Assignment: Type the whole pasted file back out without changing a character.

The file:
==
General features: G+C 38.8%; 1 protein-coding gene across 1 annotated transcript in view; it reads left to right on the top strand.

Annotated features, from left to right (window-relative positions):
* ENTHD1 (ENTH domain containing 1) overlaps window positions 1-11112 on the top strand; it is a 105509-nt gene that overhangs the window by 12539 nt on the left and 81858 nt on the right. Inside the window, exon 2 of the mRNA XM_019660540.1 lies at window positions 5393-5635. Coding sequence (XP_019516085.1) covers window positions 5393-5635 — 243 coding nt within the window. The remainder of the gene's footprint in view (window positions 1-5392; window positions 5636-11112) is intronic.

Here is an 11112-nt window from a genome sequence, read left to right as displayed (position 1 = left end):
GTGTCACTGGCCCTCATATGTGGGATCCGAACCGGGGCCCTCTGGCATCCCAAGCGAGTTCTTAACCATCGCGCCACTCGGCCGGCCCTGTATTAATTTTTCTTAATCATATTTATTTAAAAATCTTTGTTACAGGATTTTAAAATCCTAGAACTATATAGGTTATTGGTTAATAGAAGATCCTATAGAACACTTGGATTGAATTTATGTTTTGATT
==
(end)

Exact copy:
General features: G+C 38.8%; 1 protein-coding gene across 1 annotated transcript in view; it reads left to right on the top strand.

Annotated features, from left to right (window-relative positions):
* ENTHD1 (ENTH domain containing 1) overlaps window positions 1-11112 on the top strand; it is a 105509-nt gene that overhangs the window by 12539 nt on the left and 81858 nt on the right. Inside the window, exon 2 of the mRNA XM_019660540.1 lies at window positions 5393-5635. Coding sequence (XP_019516085.1) covers window positions 5393-5635 — 243 coding nt within the window. The remainder of the gene's footprint in view (window positions 1-5392; window positions 5636-11112) is intronic.

Here is an 11112-nt window from a genome sequence, read left to right as displayed (position 1 = left end):
GTGTCACTGGCCCTCATATGTGGGATCCGAACCGGGGCCCTCTGGCATCCCAAGCGAGTTCTTAACCATCGCGCCACTCGGCCGGCCCTGTATTAATTTTTCTTAATCATATTTATTTAAAAATCTTTGTTACAGGATTTTAAAATCCTAGAACTATATAGGTTATTGGTTAATAGAAGATCCTATAGAACACTTGGATTGAATTTATGTTTTGATT